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Tip of the Month

Vandalizing Vultures
in Everglades National Park

December 2009 - January 2010

black vulture vandal

Anhinga Trail in the Florida Everglades has always been a premiere location for bird photography. After our recent trip to Antarctica, Mary and I had the brief opportunity of photographing in the Everglades for a morning, before we started our long drive north to home. As we pulled up to the entrance fee station, we noticed a posting warning tourists about the vultures, and the fact that they were federally protected. We didn't think much of it, and didn't read the sign thoroughly, but we did think it odd.

When we pulled into Anhinga Trail at Royal Palm, we immediately noticed the abundance of black vultures around the parking lot. Years ago, when we used to do Photo Tours here, getting close to a vulture for a nice shot was a challenge, and a trophy. That would no longer be the case.

Within minutes I observed groups of two to eight birds flying onto and clambering about on the roofs of vehicles, or perched on the hood of the various cars and trucks. There, the birds began pecking at the rubber linings of sun roofs and doors, and the rubber of windshield wipers. I watched one bird that, within minutes, worked at a windshield washer wiper blade until it had completely removed the rubber from the blade arm. Afterwards, it simply ignored the strip of rubber as it lay upon the car hood.

One vulture perched upon my rental car and hopped to the gap between the front and passenger (rear) door, and within seconds it had snipped a beak-sized triangle of rubber in the liner, at the gap between the two doors. Before we risked walking on to the trail, I wrapped my wiper blades in bolts of cloth - a pillow case and a hankerchief that I had in my luggage, and I hoped that would deter the birds. Fortunately it did, and we suffered no further vandalizism while we photographed along the trail.

I asked one of the maintenance workers nearby what people were doing, or what they could do, to protect their vehicles from the vultures. He said the only solution was to TARP YOUR VEHICLE, wrapping it in plastic or canvas. The woman working at the gift shop there said the vultures have ruined her car, and she doesn't bother fighting them now.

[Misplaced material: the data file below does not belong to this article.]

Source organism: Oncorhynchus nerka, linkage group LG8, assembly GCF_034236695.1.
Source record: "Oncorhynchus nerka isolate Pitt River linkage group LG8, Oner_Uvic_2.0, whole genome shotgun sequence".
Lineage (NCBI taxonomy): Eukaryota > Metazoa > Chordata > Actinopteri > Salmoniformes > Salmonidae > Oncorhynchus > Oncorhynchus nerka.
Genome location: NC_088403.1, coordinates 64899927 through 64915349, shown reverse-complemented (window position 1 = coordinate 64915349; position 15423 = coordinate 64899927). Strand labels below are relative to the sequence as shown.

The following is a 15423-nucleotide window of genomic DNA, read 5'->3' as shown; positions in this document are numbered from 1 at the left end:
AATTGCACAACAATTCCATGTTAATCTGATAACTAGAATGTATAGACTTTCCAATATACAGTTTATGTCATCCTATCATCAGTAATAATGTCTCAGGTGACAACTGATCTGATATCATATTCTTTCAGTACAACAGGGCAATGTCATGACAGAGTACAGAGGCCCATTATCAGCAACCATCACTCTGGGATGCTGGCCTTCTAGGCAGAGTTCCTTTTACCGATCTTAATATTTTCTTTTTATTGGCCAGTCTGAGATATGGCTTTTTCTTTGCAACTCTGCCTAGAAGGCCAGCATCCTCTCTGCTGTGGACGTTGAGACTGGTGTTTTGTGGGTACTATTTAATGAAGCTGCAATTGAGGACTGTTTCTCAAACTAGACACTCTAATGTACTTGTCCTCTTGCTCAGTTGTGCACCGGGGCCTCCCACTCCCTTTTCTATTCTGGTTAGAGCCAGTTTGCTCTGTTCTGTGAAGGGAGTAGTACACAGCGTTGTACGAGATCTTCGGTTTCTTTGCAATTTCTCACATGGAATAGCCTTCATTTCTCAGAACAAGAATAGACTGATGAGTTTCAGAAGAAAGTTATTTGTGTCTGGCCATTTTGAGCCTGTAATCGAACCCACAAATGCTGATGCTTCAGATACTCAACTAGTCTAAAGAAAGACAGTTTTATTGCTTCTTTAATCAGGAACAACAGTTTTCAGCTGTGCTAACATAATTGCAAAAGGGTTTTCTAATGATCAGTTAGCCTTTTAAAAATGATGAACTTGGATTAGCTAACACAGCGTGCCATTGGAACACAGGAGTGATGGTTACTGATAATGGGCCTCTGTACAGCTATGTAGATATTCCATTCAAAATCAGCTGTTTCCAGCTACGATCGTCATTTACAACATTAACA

I mention this because the vultures could not only cost you an expensive repair bill on your personal vehicle, or real problems with a rental, but also they could present a life threatening situation. When we left that day it began to rain, heavily, and had someone's vehicle have had its windshield wiper blades destroyed without the notice of the driver, one could drive into heavy traffic and into a storm, only to find that their windshield wipers were useless.

If you visit the Everglades, consider bringing along some type of covering large enough to cover your windshield and any exposed rubber -- either on the doors or around the sun roof. The vultures were down at Flamingo as well, and although I didn't see them damaging vehicles there, the signs were present. I was saddened to see this problem developing, as it created a siege mentality for me, and i didn't, and couldn't, enjoy my few hours on the Trail as fully, worrying that my vehicle might be being damaged in my absence. Beware!

Previous Tips, July 2009 onward

Use a Short Lens for Depth of Field
Get Professional Help!

Mini-Molar Bag
Access America Trip Insurance
Bogen Base for Macro Work

Archived Tips of the Month
prior to July 2009
Most of my original Tips of the Month for the last several
years are available through this link. The 'look' is from my
original web site, although if I ever have enough time I might redo these pages to match the new web site But that's not a high priority.